Frequently Asked Questions:
Do we need to have any dance experience?
No dance experience is needed to start your lessons. We work with people ranging from those who never danced before and claim to have “two left feet” and “no rhythm” to those who love to dance and have various dance backgrounds yet need basic assistance with choreography and guidance.
How much time do we need to be ready to perform?
It is always better to give yourself some time, especially if dancing is something new to you and your partner. Three month is a very good time range, but if you don’t have that amount of time, don’t worry…we can develop a strategy that will work of anyone with any time frame.
What kind of music is best suitable for a wedding dance?
Music is a very personal choice and often reflects the personality and a style of a couple who is choosing the song to dance to. However, we are also experts in music and musicality. We are very happy to help you pick a song that moves you, that you can connect to and enjoy dancing to. Click HERE for some popular music choices.
How long should the song be?
If you have never danced before and are a bit nervous about performing, we recommend not going much longer than 2-2.5 minutes. You want to keep your audience interested and engaged, not bored. There are some occasions that require a longer song, if there is a change of a dance style in the middle of a song. Any song can be tapered to the time frame you need. A DJ is often more than happy to cut the song or fade it out at the end.
Can the bride dance in my wedding dress or will she need to change?
As dance instructors and choreographers we always take in consideration bride’s dress style. All dances can get “adjusted” to your range of movement, which at times might be limited by the wedding dress length and fulness. If the bride is able to change into a different dress (such as for Argentine Tango, for example), that in itself can add some dramatic effect to your performance. Feel free to ask your instructor for specific suggestions.
Do we need special shoes for the dance? What kind?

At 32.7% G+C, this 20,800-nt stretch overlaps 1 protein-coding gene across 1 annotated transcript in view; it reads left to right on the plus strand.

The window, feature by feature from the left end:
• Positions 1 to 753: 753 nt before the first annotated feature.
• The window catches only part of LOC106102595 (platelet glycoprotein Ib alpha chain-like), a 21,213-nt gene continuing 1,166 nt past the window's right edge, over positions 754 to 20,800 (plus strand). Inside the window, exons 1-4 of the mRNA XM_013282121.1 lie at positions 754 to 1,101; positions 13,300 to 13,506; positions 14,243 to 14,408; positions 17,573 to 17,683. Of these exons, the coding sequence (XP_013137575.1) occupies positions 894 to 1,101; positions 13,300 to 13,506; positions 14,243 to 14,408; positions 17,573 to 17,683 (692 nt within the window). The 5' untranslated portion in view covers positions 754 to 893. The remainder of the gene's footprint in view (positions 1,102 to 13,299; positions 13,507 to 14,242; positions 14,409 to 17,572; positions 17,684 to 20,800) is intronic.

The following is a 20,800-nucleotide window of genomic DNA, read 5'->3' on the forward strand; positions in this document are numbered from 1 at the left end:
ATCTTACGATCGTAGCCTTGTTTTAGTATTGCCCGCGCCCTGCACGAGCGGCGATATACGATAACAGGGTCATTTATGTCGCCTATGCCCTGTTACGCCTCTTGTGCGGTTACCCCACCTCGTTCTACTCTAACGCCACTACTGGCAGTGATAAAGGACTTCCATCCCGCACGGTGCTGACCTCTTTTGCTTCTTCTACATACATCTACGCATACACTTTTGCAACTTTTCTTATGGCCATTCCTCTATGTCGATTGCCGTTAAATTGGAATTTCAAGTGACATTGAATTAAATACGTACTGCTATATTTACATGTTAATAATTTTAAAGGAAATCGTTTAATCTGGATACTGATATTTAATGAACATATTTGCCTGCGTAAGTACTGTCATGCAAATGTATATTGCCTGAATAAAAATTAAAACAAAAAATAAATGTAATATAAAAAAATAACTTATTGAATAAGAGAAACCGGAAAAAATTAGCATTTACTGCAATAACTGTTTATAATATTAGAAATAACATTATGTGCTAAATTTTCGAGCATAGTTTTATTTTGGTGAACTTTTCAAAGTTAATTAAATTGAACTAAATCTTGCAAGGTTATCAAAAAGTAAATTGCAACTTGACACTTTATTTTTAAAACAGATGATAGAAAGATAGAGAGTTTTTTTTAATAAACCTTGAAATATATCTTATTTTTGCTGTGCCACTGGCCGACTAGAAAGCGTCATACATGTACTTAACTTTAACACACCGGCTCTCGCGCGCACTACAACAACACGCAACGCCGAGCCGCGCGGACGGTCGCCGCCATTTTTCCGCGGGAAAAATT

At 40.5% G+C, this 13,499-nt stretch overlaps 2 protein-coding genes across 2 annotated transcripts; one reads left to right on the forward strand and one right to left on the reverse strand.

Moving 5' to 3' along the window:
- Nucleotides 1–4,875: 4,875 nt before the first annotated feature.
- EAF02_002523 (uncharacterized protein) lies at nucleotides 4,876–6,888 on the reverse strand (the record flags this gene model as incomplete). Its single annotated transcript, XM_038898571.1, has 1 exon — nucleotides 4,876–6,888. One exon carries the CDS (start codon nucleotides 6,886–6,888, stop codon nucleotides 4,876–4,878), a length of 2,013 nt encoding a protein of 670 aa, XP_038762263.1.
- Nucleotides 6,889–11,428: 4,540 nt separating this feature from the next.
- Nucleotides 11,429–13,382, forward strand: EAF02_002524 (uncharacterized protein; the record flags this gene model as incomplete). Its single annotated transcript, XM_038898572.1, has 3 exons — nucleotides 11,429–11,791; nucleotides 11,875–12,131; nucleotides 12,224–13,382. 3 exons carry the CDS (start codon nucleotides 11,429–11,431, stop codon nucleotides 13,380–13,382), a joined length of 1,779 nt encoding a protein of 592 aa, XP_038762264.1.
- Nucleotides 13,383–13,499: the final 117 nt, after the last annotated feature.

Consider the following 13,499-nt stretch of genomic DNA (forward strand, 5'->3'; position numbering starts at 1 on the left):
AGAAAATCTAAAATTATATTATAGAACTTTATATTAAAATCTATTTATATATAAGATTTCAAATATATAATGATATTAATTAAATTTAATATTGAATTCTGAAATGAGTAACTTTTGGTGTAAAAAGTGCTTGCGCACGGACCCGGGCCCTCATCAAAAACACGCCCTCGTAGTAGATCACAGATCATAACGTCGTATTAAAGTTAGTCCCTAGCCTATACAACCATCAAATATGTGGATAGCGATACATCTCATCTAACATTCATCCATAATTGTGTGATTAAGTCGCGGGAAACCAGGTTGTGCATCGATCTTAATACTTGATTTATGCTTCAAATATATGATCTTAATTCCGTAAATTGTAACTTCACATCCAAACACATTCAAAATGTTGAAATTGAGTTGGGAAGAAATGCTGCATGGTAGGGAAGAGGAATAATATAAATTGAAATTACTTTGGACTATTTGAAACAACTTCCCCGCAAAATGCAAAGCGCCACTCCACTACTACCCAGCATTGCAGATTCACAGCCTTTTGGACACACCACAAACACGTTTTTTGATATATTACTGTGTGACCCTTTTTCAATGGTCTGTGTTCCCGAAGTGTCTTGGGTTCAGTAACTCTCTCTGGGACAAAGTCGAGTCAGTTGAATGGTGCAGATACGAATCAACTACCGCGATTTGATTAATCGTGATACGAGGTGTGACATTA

Shoes are a very important part of your performance and can play a crucial role in the quality of your dance. Different dance floors require different kinds of a shoe soles. In general, it is good to dance in shoes that are specially crafted for dancing. However, there are some regular shoes that have similar features which will make your dance easier: leather or non-stick soles (for both bride and groom), small heal rather than a tall one “stiletto” style (bride). A shoe should be snug but not too tight and should have some sort of straps to keep comfortably on your foot (bride). We are always happy to give you some suggestions when you pick your shoes, so don’t be afraid to ask.
Can we also get our wedding party to do a dance with us?
Although First Dance is usually danced by the bride and groom only, nowadays people more often than not go outside the “box” and make their wedding dance and dance any way they like it to be. It is YOUR special day and it is YOUR party! Having your closest friends participate in your wedding dance is a fun idea that can be choreographed and be a big hit at your wedding.
Can you give us some final suggestions on how to perform in front of a big audience without fear?
Absolutely! There are many ways to get prepared to what might seem like a nerve-racking experience. It doesn’t have to be at all! Practicing as much as you can and listening to your song even when you are not dancing will help a lot to be familiar with music and have a muscle memory of your moves. Also, breathing while you are feeling nervous is one of the most powerful ways of releasing tension. Most people, when nervous, hold their breath. As dance instructors who work with wedding couples we always stress the importance of relaxing on the dance floor. Also, we always recommend to do at least one “dry run” in front of strangers (a group class, for example). This way you not only get to practice before the audience, but get some positive support from other students who are in the same boat as you.